Friday, July 29, 2011

Seeing Symbols

“Vision is nothing more than the creation of symbols in our head that represent what exists outside our body,” says Michael S. Sweeney, author of Brain: The Complete Mind.

Our brains encode the world to give it meaning. This encoding process happens automatically. People hear a car backfiring and think it was a gun. They hear a gunshot and think it was a firecracker. They feel an earthquake and think a heavy truck rumbled by.

The actual event is thus translated, accurately or not, into a symbol of the event. We react not to the raw data outside us, but to the symbol created in our minds. Both the complex structures of the cerebral cortex and the more basic emotional centers come into play in this visual response. According to Sweeney, “We react to the pictures in our heads instead of to the world itself.”

This tendency to see in symbols works both for us and against us as we try to represent the world in our artwork.

Brain: The Complete Mind by Michael S. Sweeney
Previously on GJ: The Arab Guard
The photo of me doing a street portrait in Fez, Morocco was taken in 2008 by Alan Dean Foster


Michael said...

On Intelligence
Copyright © 2004 by Jeff Hawkins and Sandra Blakeslee

A hierarchy if nested sequences allows the sharing and reuse of lower-level objects — words, phonemes and letters being but a few examples. It is a remarkably efficient way to store information about the world and its structure and very different from how computers work.

If lower regions of cortex fail to predict what patterns they are seeing they consider this an error and pass the error up the hierarchy. This is repeated until some region does anticipate the pattern.

Rubysboy said...

Symbols could be a misleading term for what the brain stores when presented with visual inputs from the retina. It certainly does not store a 'picture in the head.' It's a pattern of nerve impulses firing in a fixed relation to one another, a pattern that we can recall and manipulate in our conscious minds. What visual patterns the brain 'decides' to store is partly determined by what we've learned in early childhood, just as we learn to store the aural patterns of speech.

So, these findings from brain research do not imply that our brains naturally or inevitably store some sort of simplified image such as the ancient Egyptians used for eyes, or such as the lollipops children draw for trees.

James Gunter said...

Quote, "This tendency to see in symbols works both for us and against us as we try to represent the world in our artwork."

How so? Is this a future post?

My Pen Name said...

you sketched in Fez? brave man. I tried to several times and the touts were on me me like hawks.
Also its very very easy to point your camera in the wrong direction. I photographed the royal palace guards at one gate, no problem. a side gate and the police came running over.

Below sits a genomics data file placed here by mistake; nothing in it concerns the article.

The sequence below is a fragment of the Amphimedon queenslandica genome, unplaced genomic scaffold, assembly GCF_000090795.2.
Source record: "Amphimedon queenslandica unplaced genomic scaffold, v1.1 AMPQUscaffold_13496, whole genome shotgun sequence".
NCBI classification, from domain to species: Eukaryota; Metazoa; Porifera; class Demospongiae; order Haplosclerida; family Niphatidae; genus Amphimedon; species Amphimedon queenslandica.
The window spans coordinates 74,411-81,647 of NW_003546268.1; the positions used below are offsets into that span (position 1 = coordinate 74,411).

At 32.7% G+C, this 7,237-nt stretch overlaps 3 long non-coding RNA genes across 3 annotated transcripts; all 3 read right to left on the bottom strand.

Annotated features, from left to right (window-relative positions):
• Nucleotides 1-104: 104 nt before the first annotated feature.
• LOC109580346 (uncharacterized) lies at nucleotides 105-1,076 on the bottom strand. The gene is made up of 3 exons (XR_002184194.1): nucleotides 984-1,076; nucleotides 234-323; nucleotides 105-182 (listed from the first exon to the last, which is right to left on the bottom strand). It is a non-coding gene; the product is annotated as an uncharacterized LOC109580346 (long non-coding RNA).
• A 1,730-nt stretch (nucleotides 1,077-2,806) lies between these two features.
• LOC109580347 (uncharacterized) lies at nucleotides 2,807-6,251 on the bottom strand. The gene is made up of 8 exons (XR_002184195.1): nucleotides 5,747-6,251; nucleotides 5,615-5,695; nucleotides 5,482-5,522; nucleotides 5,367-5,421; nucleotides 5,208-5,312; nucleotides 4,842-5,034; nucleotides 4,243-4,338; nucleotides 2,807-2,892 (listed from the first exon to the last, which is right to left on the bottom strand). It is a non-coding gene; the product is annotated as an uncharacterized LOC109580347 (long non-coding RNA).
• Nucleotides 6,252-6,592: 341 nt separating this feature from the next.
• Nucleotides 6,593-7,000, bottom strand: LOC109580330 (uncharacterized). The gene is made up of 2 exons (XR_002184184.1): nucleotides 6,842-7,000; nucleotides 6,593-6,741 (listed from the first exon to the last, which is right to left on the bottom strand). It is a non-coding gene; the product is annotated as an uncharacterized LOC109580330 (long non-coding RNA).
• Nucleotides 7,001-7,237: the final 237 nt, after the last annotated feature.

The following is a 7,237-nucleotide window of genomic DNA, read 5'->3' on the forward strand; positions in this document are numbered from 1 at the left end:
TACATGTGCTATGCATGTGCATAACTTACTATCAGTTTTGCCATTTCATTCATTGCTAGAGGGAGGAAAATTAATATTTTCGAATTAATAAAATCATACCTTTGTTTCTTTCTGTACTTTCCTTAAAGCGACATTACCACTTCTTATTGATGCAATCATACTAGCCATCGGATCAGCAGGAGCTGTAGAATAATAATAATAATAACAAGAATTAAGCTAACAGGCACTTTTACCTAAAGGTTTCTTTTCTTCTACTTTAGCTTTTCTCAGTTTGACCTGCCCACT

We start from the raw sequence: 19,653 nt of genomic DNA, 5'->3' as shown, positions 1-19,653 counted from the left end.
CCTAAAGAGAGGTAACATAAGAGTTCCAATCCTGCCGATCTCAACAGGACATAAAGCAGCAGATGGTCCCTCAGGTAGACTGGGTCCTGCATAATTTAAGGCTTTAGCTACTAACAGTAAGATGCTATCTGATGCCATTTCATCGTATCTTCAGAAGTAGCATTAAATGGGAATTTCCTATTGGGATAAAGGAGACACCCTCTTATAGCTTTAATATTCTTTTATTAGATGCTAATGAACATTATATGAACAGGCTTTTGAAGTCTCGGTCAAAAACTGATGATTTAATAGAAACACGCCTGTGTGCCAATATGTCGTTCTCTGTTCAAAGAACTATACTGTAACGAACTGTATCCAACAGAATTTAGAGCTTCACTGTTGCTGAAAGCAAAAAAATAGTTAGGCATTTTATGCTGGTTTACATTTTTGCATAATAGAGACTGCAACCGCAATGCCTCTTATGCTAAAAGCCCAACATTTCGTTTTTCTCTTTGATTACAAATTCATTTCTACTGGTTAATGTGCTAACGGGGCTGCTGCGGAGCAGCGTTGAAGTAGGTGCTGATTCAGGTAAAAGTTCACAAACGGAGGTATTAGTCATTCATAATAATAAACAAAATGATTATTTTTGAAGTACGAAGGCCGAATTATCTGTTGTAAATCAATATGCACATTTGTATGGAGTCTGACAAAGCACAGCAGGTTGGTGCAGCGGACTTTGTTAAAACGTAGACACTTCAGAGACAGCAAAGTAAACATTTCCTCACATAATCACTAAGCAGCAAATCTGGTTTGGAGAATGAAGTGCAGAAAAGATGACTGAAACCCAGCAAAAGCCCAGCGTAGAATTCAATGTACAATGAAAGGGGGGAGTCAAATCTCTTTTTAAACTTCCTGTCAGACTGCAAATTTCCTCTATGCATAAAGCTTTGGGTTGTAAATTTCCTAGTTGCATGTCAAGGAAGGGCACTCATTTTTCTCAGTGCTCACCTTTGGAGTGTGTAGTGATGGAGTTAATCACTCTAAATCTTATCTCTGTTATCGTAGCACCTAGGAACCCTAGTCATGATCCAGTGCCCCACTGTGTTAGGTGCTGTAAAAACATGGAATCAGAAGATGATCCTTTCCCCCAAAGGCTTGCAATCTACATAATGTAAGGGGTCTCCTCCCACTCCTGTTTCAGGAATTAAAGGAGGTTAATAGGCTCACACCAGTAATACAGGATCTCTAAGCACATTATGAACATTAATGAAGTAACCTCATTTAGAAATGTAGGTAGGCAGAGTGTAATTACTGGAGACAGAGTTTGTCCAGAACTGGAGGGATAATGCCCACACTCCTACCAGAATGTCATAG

I flew into fez...I happen to have my sketchbook in my hand and when customs saw it they were not going to let me in the country.

@james gunter I think of children's drawing - trees as lollipops, or the common distortions that are made drawing the face. That's why books like drawing on the right size of the brain try to break the association -

My Pen Name said...

PS, though I find books like 'The Brain that Changes Itself" fascinating, I am always a little bit wary of brain theories.. in my lifetime I have seen new theories come about, and greatly effect everyone's thinking and interpretation of something, only to be proven wrong or misapplied later
(freudian psychology and currently, evolution-as-an-explanation-for-all-human-behavior are two examples). Remember (not too long ago) when scientists were 'sure' that the brain couldn't generate new neurons?

Remember out of africa theory and how that effected everyone's thinking? (we like painted landscapes because it reminds of the african Savannah and good hunting) now it turns out, Europeans and Asians at least, are part Neanderthal.

For anyone over forty, need i even go into the various 'authorities' who told us that butter was bad for us, then margine was, then fat was, now carbs are..

Scorchfield said...

În Greek language symbol means: connection!
Therefore determined by this artist to define art like ownstate(symbol), it is a relationship with the world.

I like the picture of this post!

Tom said...

Deciding something is a firecracker and not a gunshot is a thought about what happen. Just like the idea of and inside and a outside is a thought. Where does the world end and "we" begin?

James Gurney said...

These are all really insightful and informed comments, and I have to admit to giving sort of a half-baked blog post.

James, The quote intrigued me, but I'm not sure why, or exactly how it relates to drawing, maybe for the very reason Michael so clearly articulated. The symbols, whatever they are, are not quite like the childlike image of things. I guess the point is that we're not like cameras, and that selectivity, grouping, and analysis are happening at all levels of perception.

My Pen, I had success with the touts by jokingly trying to sell THEM something. (I told them that for 50 cents they could dip their finger in my cup of water and it would make them 10 years younger). They loved it, became my buddies, and let me sketch them.

Dom said...

How do you manage to draw people in public like that? Do you just ask?

James Gurney said...

Dom, yes, I memorized a line of French that says, "can I draw your portrait?" He didn't mind at all.